Today a notice appeared in the Federal Register indicating that Chinese telecom giant ZTE, effective immediately, has been placed on the Department of Commerce’s "Entity List." This means that nothing can be exported from the United States to ZTE without an export license from the Department of Commerce. At the same time, Commerce said that it would impose a policy of denial on all applications for export licenses involving ZTE.

In its most current annual report, ZTE stated that it had more than $13 billion in revenues for 2014. During that same period, ZTE spent $6.6 billion in purchases of manufacturing inputs, a substantial portion of which were likely imported from the United States.

The scope of the order, which can be found here, is extremely broad. All unlicensed exports by U.S. and foreign persons and companies of items subject to the EAR are prohibited. Items are subject to the EAR if they are in the United States, were exported from the United States or were manufactured abroad using more than 25 percent U.S. content.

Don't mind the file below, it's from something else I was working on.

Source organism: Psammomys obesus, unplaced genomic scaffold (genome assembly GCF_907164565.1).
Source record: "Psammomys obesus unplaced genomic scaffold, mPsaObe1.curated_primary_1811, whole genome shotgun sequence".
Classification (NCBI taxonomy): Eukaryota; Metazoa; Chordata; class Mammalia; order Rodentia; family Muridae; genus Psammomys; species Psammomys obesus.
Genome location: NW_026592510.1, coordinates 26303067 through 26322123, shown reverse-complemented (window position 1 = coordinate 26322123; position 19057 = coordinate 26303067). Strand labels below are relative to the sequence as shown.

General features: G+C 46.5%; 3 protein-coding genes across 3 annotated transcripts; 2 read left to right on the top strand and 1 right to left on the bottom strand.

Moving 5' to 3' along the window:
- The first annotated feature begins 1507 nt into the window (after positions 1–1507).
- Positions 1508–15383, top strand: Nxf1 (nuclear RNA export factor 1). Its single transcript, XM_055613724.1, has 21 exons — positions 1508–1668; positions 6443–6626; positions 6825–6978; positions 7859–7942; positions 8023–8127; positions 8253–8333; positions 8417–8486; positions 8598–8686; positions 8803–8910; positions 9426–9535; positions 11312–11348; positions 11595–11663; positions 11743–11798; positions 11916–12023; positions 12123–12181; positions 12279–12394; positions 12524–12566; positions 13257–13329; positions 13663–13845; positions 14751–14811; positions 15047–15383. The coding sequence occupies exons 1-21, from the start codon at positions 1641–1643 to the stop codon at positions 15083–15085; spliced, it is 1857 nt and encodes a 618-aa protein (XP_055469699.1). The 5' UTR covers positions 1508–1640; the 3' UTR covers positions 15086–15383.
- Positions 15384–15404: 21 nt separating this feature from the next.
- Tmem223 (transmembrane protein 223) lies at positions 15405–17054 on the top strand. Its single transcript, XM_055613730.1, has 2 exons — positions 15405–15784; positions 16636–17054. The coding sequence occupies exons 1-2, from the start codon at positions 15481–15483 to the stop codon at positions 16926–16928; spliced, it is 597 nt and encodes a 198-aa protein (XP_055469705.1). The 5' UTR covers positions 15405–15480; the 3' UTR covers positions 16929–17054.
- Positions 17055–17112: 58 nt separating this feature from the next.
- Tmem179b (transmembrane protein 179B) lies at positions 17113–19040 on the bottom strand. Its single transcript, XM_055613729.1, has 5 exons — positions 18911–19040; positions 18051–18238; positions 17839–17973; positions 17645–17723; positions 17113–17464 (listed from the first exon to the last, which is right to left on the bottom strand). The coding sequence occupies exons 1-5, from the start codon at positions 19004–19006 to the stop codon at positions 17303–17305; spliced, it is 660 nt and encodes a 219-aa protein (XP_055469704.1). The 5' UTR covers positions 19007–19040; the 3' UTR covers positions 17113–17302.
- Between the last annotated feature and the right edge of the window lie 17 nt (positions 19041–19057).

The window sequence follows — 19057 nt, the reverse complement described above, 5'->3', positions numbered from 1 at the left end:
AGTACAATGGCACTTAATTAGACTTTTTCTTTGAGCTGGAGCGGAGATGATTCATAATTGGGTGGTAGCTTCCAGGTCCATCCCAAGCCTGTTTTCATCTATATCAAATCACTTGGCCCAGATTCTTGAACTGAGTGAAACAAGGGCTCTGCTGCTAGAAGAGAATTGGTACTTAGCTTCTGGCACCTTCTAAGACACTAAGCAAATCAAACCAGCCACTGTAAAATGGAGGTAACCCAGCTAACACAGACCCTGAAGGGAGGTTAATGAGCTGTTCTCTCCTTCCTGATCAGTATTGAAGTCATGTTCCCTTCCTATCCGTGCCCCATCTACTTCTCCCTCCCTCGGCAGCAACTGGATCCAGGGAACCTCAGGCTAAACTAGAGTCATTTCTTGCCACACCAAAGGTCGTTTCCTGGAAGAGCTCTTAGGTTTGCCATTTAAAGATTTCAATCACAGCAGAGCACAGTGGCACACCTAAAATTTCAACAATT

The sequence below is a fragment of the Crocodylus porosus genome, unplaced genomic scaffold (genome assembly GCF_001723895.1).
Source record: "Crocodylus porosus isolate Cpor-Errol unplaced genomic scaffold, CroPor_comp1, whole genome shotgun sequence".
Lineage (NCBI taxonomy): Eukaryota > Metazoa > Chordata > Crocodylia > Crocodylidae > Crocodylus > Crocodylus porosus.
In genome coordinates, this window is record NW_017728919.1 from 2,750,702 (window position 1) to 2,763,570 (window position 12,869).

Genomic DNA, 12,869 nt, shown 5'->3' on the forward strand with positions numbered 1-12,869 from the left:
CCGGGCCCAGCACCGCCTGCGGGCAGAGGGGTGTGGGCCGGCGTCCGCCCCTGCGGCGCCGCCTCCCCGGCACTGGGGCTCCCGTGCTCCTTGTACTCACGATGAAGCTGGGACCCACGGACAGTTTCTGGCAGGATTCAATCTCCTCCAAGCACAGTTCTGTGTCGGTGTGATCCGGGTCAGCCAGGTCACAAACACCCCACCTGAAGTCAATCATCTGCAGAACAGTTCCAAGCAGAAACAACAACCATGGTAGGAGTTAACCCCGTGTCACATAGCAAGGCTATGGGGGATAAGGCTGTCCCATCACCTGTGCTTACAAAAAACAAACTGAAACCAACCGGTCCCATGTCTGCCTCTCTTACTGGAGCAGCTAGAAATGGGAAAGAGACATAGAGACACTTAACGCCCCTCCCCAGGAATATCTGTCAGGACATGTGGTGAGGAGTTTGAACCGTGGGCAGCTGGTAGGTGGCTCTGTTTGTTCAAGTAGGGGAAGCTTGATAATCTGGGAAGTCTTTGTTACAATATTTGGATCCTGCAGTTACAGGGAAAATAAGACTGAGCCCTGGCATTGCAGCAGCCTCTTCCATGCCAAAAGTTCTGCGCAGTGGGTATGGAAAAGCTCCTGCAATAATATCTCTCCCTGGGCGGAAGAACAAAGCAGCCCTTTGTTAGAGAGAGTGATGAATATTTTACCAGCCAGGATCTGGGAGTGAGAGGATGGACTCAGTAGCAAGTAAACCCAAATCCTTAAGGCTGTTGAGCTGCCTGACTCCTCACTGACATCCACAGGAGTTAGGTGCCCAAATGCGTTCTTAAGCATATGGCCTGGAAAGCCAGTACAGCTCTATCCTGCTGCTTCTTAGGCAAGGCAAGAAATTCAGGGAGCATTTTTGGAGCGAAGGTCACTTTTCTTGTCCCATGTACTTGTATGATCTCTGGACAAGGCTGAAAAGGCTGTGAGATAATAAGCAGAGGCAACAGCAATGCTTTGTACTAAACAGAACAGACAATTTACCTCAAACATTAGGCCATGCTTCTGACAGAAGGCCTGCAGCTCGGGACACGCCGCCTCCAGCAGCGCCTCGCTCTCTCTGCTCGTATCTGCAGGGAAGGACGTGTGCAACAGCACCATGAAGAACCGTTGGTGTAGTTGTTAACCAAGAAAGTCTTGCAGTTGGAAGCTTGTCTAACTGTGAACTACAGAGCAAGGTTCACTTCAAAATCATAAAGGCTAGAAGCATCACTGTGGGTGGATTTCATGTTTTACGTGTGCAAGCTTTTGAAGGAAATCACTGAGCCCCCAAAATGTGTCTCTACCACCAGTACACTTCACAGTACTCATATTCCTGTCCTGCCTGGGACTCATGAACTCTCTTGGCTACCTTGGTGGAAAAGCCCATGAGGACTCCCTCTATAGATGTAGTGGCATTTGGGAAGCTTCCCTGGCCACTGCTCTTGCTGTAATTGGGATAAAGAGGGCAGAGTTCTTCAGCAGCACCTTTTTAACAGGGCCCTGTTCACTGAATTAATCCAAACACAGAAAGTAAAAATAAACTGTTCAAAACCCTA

No license exceptions are available. The biggest impact here will result from the unavailability of license exception RPL. This will effectively prohibit the servicing and repair of items already shipped to ZTE, even if those items are still under warranty.

Exports of technology are also covered, thereby making ongoing service of items previously exported to ZTE problematic. This restricts technology transfers not only for dual use items that were exported to ZTE under license but also for EAR99 items which did not require a license.

Technology is defined as information necessary for the development, production or use of an item. Given the breadth of this definition of technology, it may be difficult to determine whether information provided to ZTE is technology that cannot be transferred without a license.

There is an exception for information that is published (for example, by appearing on a website) or that is generally taught at academic institutions. Such information is not considered technology that is subject to the EAR and may be provided to ZTE without license.

There is some evidence that ZTE is continuing to place orders with U.S. companies and with foreign companies for U.S. goods, no doubt hoping to obtain as many items as possible before news of the export ban is widely known. Companies should act diligently to make sure that no such last-minute orders make it out their doors.